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J Clin Oncol. 2011 Mar 20;29(9):1146-50. doi: 10.1200/JCO.2010.33.7485. Epub 2011 Feb 14.

Use of bisphosphonates and reduced risk of colorectal cancer.

Author information

1
Department of Community Medicine and Epidemiology, Carmel Medical Center, Bruce Rappaport Faculty of Medicine, Technion-Israel Institute of Technology, and Clalit Health Services National Cancer Control Center, Haifa, Israel. rennert@tx.technion.ac.il

Abstract

PURPOSE:

Bisphosphonates are commonly used for the treatment of osteoporosis and bone metastases caused by breast cancer and were recently reported to be associated with a reduced risk of breast cancer, possibly acting through the mevalonate pathway, but their association with risk of other cancers is unknown.

PATIENTS AND METHODS:

The Molecular Epidemiology of Colorectal Cancer study is a population-based, case-control study in northern Israel of patients with colorectal cancer and age-, sex-, clinic-, and ethnic group-matched controls. Long-term use of bisphosphonates before diagnosis was assessed in a subset of 933 pairs of postmenopausal female patients and controls, enrolled in Clalit Health Services, using computerized pharmacy records.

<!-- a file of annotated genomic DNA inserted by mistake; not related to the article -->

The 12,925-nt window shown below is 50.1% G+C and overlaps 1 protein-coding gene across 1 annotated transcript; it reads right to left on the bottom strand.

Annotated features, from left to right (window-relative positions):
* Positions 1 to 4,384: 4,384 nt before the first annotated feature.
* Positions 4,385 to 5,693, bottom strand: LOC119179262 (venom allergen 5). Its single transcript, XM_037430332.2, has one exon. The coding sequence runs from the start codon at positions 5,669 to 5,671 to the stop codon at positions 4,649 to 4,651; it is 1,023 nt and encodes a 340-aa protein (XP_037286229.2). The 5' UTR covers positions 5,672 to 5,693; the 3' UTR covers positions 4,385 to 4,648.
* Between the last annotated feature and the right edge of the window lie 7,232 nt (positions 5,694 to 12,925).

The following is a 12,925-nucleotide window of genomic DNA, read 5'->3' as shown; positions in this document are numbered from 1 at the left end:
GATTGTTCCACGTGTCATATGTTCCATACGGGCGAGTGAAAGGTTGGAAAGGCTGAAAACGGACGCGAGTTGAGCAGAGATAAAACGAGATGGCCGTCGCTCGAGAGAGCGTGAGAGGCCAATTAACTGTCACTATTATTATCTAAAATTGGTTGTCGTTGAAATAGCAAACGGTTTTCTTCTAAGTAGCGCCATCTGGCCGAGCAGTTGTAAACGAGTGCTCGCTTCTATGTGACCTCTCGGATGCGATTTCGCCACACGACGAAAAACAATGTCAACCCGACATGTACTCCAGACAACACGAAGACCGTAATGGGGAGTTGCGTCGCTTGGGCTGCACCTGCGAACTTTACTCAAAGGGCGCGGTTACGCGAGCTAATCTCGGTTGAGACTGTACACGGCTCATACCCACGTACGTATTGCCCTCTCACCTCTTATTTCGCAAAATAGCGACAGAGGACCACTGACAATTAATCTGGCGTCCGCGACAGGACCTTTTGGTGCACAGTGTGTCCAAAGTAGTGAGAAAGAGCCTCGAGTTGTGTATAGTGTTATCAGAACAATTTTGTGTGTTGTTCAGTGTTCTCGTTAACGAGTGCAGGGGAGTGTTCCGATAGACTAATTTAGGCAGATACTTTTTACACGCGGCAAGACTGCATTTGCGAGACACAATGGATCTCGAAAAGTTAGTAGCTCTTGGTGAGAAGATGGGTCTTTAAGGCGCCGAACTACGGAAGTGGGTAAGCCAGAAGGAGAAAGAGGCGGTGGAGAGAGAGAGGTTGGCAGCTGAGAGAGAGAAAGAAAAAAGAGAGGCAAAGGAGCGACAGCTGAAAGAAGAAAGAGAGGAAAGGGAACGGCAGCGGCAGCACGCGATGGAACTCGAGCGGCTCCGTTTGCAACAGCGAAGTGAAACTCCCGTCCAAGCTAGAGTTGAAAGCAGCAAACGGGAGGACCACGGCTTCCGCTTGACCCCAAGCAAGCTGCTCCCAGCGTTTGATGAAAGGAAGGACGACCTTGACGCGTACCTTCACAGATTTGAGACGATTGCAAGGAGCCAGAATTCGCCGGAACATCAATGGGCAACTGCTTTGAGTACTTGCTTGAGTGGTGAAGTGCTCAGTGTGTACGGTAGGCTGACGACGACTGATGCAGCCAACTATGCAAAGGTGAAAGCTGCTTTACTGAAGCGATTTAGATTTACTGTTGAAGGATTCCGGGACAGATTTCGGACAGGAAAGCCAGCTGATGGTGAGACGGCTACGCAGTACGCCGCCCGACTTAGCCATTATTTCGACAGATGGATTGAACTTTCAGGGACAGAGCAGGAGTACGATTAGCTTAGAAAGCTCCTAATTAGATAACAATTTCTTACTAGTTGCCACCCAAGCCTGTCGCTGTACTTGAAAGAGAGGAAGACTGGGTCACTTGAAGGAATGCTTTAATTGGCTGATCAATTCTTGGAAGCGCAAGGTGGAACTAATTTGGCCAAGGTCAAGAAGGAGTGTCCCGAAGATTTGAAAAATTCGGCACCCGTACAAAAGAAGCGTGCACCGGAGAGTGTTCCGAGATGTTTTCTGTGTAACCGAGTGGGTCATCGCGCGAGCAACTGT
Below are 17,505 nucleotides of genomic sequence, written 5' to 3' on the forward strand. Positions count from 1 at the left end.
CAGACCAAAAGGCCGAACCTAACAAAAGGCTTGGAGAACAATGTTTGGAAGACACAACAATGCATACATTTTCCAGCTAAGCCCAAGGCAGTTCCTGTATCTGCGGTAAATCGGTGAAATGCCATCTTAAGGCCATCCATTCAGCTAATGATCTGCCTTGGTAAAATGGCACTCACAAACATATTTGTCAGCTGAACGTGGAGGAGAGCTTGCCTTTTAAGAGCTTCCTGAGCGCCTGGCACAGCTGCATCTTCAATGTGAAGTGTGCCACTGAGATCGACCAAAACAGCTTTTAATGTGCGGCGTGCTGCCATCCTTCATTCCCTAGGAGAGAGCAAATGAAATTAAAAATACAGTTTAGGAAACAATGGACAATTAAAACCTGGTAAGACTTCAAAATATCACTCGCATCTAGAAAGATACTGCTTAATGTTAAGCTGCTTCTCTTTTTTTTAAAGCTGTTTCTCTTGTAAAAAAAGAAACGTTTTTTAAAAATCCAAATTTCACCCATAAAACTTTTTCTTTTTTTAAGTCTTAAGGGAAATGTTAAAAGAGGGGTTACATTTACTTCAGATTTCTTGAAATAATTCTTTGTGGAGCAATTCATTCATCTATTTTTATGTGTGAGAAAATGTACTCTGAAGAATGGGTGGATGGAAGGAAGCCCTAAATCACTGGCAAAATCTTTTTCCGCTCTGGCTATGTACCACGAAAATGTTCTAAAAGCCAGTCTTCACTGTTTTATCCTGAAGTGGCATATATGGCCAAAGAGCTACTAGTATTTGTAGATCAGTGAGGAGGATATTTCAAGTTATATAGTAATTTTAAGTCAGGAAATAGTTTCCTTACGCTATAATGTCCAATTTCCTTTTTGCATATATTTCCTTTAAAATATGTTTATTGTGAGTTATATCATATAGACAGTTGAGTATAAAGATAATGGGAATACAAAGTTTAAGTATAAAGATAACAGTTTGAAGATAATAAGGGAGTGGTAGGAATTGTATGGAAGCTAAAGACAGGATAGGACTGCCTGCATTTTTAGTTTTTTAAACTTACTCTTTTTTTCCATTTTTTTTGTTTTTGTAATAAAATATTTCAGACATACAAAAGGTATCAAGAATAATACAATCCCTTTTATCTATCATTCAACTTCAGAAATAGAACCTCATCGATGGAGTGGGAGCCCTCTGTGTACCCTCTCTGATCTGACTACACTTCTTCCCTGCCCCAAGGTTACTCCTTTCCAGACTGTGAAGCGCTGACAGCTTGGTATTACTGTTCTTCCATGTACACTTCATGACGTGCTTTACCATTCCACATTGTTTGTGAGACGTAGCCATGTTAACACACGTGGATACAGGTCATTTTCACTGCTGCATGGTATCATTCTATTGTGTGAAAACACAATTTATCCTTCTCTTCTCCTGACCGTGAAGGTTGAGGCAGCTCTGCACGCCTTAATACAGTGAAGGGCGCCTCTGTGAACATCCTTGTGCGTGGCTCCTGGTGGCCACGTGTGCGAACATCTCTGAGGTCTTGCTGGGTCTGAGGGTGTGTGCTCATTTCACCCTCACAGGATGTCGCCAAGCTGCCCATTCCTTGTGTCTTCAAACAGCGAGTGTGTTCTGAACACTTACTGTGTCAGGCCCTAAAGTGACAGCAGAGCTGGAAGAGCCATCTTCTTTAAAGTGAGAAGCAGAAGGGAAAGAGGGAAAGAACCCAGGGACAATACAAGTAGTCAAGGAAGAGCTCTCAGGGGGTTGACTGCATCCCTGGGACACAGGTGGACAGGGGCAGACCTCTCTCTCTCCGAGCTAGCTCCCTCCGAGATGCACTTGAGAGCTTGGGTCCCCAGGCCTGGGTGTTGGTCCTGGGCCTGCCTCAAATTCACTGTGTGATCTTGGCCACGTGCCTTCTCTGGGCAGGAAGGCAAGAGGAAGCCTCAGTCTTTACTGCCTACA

RESULTS:

The use of bisphosphonates for more than 1 year before diagnosis, but not for less than 1 year, was associated with a significantly reduced relative risk (RR) of colorectal cancer (RR, 0.50; 95% CI, 0.35 to 0.71). This association remained statistically significant after adjustment in a model for vegetable consumption, sports activity, family history of colorectal cancer, body mass index, and use of low-dose aspirin, statins, vitamin D, and postmenopausal hormones (RR, 0.41; 95% CI, 0.25 to 0.67). Concomitant use of bisphosphonates and statins did not further reduce the risk.

CONCLUSION:

The use of oral bisphosphonates for more than 1 year was associated with a 59% relative reduction in the risk of colorectal cancer, similar to the recently reported association of this drug class with reduction in breast cancer risk.

Comment in

PMID:
21321296
PMCID:
PMC3083870
DOI:
10.1200/JCO.2010.33.7485
[Indexed for MEDLINE]
Free PMC Article
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